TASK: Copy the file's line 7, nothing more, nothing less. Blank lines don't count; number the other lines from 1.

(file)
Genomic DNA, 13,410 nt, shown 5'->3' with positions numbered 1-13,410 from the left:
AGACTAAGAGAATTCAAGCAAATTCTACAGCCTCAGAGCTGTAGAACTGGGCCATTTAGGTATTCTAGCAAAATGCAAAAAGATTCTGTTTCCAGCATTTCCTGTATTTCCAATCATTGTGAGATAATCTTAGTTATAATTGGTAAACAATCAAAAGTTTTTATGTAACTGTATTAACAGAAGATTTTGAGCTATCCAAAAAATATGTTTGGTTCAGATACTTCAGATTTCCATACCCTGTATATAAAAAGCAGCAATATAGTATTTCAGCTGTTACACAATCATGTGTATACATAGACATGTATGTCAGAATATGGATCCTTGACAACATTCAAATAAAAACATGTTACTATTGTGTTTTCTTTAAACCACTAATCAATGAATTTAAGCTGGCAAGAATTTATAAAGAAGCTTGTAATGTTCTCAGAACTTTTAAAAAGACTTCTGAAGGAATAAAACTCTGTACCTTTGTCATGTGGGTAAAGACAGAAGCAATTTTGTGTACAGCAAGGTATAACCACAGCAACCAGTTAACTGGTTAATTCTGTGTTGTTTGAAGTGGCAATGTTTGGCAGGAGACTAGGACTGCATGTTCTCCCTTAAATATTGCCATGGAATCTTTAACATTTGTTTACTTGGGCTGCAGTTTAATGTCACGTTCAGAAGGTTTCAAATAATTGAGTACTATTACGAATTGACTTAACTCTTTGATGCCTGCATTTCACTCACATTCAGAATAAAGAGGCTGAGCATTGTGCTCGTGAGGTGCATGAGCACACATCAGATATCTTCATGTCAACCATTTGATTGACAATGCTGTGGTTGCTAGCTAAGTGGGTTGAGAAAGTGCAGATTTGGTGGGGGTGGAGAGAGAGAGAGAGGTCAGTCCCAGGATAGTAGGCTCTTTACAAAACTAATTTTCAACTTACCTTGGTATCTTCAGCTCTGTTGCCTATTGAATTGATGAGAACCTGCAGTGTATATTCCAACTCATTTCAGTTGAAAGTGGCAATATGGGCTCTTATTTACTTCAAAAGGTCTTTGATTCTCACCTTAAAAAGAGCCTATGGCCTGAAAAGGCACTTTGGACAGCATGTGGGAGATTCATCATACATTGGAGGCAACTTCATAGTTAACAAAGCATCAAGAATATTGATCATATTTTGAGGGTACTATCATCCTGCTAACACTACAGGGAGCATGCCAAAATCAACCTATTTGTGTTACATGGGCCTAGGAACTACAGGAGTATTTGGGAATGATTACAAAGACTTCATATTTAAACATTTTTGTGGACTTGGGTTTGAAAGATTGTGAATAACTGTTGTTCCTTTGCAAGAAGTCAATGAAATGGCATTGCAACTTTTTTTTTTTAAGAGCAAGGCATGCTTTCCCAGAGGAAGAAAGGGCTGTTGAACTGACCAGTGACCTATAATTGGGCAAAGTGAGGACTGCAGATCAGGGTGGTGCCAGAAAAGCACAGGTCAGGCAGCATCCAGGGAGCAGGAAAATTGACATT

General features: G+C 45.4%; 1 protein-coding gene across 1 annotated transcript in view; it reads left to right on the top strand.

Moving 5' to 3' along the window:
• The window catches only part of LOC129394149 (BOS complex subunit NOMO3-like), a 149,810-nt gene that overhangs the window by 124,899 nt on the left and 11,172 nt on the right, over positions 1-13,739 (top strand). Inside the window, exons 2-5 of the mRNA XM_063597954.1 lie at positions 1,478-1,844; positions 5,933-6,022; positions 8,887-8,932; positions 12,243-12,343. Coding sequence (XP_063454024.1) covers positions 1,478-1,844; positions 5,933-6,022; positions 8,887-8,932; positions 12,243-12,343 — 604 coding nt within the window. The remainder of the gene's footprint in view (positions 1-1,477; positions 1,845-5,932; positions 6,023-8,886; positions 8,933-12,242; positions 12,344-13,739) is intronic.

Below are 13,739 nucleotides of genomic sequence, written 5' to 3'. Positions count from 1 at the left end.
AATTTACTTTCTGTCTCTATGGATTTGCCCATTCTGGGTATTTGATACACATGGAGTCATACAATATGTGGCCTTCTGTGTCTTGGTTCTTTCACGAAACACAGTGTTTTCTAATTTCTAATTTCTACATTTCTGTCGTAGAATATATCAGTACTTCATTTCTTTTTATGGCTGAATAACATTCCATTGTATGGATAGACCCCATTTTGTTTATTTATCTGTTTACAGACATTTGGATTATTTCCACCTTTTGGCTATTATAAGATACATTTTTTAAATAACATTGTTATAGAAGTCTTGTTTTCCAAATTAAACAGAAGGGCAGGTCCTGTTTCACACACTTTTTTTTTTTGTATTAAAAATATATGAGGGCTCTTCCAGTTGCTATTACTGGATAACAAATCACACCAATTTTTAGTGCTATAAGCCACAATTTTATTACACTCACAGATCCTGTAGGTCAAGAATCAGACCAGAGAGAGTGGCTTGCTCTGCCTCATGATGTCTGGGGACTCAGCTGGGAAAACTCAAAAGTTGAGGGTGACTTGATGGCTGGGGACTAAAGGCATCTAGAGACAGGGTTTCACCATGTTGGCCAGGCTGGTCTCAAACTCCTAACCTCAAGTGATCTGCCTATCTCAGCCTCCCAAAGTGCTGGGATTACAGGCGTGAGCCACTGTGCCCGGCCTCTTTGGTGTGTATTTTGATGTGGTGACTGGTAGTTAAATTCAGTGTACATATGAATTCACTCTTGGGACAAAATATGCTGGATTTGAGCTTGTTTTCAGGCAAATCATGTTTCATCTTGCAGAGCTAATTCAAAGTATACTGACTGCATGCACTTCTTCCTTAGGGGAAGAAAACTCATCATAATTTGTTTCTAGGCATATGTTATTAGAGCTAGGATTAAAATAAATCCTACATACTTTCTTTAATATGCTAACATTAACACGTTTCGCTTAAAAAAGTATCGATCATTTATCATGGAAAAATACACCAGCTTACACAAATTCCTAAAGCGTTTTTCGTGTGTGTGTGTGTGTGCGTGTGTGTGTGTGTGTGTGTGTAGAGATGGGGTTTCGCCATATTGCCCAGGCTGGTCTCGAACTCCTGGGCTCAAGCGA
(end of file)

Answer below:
AATTTACTTTCTGTCTCTATGGATTTGCCCATTCTGGGTATTTGATACACATGGAGTCATACAATATGTGGCCTTCTGTGTCTTGGTTCTTTCACGAAACACAGTGTTTTCTAATTTCTAATTTCTACATTTCTGTCGTAGAATATATCAGTACTTCATTTCTTTTTATGGCTGAATAACATTCCATTGTATGGATAGACCCCATTTTGTTTATTTATCTGTTTACAGACATTTGGATTATTTCCACCTTTTGGCTATTATAAGATACATTTTTTAAATAACATTGTTATAGAAGTCTTGTTTTCCAAATTAAACAGAAGGGCAGGTCCTGTTTCACACACTTTTTTTTTTTGTATTAAAAATATATGAGGGCTCTTCCAGTTGCTATTACTGGATAACAAATCACACCAATTTTTAGTGCTATAAGCCACAATTTTATTACACTCACAGATCCTGTAGGTCAAGAATCAGACCAGAGAGAGTGGCTTGCTCTGCCTCATGATGTCTGGGGACTCAGCTGGGAAAACTCAAAAGTTGAGGGTGACTTGATGGCTGGGGACTAAAGGCATCTAGAGACAGGGTTTCACCATGTTGGCCAGGCTGGTCTCAAACTCCTAACCTCAAGTGATCTGCCTATCTCAGCCTCCCAAAGTGCTGGGATTACAGGCGTGAGCCACTGTGCCCGGCCTCTTTGGTGTGTATTTTGATGTGGTGACTGGTAGTTAAATTCAGTGTACATATGAATTCACTCTTGGGACAAAATATGCTGGATTTGAGCTTGTTTTCAGGCAAATCATGTTTCATCTTGCAGAGCTAATTCAAAGTATACTGACTGCATGCACTTCTTCCTTAGGGGAAGAAAACTCATCATAATTTGTTTCTAGGCATATGTTATTAGAGCTAGGATTAAAATAAATCCTACATACTTTCTTTAATATGCTAACATTAACACGTTTCGCTTAAAAAAGTATCGATCATTTATCATGGAAAAATACACCAGCTTACACAAATTCCTAAAGCGTTTTTCGTGTGTGTGTGTGTGTGCGTGTGTGTGTGTGTGTGTGTGTAGAGATGGGGTTTCGCCATATTGCCCAGGCTGGTCTCGAACTCCTGGGCTCAAGCGA